Unsurprisingly, China Eastern Airlines has now grounded its fleet of Boeing 737-800s. This popular and well-used civil aircraft has a good safety reputation. Until more is known, the airline is taking a precautionary approach. 123 passengers and 9 crew members have been lost.
If the video evidence from a security camera is to be taken as reliable, then the dive of the Boeing 737 was uncontrolled and significant structural damage was evident. The on-line pictures show the aircraft at a relatively low altitude. So, it’s not possible to say at what point prior to these images that structural damage occurred. The speed of the dive could have either caused or contributed to the aircraft’s break-up.
Whatever it was that suddenly led to a complete loss from 30,000ft remains mysterious. Looking at the aircraft transponder data, the indications are that the flight was normal up until a point where an unexpected event occurred that was immediate and devastating. Even if the flight crew did have some recognition of failure conditions on-board, it does seem that little time to intervene was available. One assumption in aviation is that crews are provided with training in respect of emergency and abnormal procedures and can act accordingly when failures occur.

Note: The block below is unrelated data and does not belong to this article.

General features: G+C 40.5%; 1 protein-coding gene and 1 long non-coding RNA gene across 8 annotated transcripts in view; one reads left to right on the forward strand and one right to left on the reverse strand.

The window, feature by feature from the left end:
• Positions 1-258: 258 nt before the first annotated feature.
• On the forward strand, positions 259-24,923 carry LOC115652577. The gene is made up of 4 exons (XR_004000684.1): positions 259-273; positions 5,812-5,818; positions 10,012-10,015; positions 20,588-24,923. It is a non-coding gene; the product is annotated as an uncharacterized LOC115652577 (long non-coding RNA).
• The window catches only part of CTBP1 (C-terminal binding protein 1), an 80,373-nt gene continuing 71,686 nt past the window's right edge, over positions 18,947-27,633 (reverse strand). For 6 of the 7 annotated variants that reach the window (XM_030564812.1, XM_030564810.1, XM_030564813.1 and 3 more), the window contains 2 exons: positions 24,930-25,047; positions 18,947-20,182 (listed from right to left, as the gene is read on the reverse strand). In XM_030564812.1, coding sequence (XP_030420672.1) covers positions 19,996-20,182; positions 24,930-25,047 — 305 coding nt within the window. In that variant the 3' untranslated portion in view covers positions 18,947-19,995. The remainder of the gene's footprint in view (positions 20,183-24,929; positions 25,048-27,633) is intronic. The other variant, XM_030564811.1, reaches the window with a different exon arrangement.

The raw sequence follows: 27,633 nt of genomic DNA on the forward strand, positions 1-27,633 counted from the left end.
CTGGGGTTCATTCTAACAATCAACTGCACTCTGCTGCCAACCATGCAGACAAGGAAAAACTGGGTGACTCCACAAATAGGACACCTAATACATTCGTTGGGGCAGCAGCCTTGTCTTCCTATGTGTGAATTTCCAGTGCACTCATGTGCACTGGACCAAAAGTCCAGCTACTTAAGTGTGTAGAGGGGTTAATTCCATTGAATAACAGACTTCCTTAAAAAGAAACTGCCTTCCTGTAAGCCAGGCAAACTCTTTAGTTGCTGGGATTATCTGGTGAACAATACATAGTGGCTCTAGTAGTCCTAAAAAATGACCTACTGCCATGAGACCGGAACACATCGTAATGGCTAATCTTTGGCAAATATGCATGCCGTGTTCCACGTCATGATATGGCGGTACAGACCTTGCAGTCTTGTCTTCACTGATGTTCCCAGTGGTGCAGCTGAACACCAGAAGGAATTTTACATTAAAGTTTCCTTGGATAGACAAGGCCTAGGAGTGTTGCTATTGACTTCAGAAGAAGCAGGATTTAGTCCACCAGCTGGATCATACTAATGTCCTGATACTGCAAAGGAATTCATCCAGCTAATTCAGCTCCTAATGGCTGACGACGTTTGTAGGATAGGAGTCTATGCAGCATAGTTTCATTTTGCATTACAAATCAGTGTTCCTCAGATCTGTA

A great deal hangs on the recovery and replay of the two accident flight recorders.
The accident flight recorders are separate and installed in the rear section of the aircraft. This is done to increase their chances of survival in most accident and serious incident scenarios. Each requires electrical power. Several means of providing power are available including the aircraft’s batteries. However, if the electrical power wiring to the recorders is severed then they will stop recording. This is true for wiring from their aircraft data sources too.
Let’s hope that there is a complete recoverable record.